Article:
Piles of pasta.

More Ideas

  • For an extra challenge, have students determine the number of pieces of pasta needed to feed 50 people.
  • Consider playing instrumental Italian music quietly in the background to set the mood!
  • Display fun facts about pasta around the classroom to engage your students as soon as they arrive!

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7th Grade: Pasta Permutations

The teacher places students in small groups. Each group is provided three different cans of vegetables, four different types of pasta (in a box or in plastic baggies), and pictures of two different types of sauce. The teacher instructs students that, when given the signal, each group will use the cans, pastas, and pictures to create as many different meals as possible. One student in each group will record the different meal combinations. Each group creates a tree diagram on a small poster board to represent the different options for meals. When the posters are complete, each group shares their results with the class for discussion. The teacher may then change the parameters and repeat the activity. Final discussion may include the “shortcut” to determine the number of meals possible (multiply each amount).

Cans of vegetables, cans of tomato sauce, and pasta shapes can be used in a permutation activity.

More Ideas

  • Consider playing instrumental Italian music quietly in the background to set the mood!
  • Display fun facts about pasta around the classroom to engage your students as soon as they arrive!

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8th Grade: Appetite Scatter Plot

Students work in small groups to conduct a survey that looks for an association (linear, non-linear or no association) between the number of slices of pizza a person can eat in one meal and another factor such as shoe size (Each group may choose the second factor to compare.) Students create a scatter plot of the data by gluing small paper slices of pizza (or using pizza stickers) on a large graph of the first quadrant in the coordinate plane, labeling each axis accordingly. Each group analyzes the graphed data to determine if there is an association between the data, and if so, describes it. Groups present their results to the class for discussion. The discussion may be extended to include which population this sample might represent and how well it represents it.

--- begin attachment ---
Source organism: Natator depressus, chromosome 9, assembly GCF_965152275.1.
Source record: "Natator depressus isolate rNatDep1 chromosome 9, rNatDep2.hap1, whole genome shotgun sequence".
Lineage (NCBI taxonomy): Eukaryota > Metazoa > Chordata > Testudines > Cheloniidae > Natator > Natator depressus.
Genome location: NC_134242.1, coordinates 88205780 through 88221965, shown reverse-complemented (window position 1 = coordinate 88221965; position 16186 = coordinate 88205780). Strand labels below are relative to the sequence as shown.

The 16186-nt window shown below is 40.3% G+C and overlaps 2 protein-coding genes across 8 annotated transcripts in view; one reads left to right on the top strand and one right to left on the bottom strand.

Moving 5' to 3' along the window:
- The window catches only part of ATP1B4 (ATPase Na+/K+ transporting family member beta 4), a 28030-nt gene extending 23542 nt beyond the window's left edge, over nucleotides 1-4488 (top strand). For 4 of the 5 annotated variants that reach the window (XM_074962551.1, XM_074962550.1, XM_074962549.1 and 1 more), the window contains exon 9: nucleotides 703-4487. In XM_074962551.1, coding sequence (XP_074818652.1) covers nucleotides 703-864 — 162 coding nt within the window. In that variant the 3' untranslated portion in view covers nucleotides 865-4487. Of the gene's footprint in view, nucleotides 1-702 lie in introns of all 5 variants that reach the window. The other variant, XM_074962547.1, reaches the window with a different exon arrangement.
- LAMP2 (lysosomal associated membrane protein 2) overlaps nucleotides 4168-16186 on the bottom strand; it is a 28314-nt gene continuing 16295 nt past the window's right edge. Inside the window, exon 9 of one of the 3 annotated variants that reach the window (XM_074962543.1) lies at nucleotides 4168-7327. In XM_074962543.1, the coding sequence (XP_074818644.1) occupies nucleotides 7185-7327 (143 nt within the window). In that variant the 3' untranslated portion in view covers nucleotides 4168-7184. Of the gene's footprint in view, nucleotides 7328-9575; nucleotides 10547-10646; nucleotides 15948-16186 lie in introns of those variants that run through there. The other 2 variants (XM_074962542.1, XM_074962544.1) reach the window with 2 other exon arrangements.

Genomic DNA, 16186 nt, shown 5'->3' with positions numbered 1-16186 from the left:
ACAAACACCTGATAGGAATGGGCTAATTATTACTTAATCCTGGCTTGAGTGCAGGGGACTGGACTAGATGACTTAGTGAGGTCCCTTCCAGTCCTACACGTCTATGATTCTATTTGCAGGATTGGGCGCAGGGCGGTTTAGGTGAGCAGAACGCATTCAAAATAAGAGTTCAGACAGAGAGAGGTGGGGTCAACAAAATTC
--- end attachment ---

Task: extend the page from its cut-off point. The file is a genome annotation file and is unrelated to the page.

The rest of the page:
Scatter plot appetites and shoe size.

More Ideas

  • Consider playing instrumental Italian music quietly in the background to set the mood!
  • Display fun facts about pizza around the classroom to engage your students as soon as they arrive!

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Special thanks to Chef Giuseppina Colucci and my colleagues at Mentoring Minds, Marian Rainwater, Dr. Sandra Love, Karen Crawford, and Stephanie Christian, for their contributions to this article.


About Mathematical Matters

This article is part of the Mathematical Matters series, which examines all things math for elementary and middle school teachers, from the nitty gritty to the philosophical. Look back in the archives for classroom tips, activities, and strategies for making math fun and impactful for your students . . . because math matters!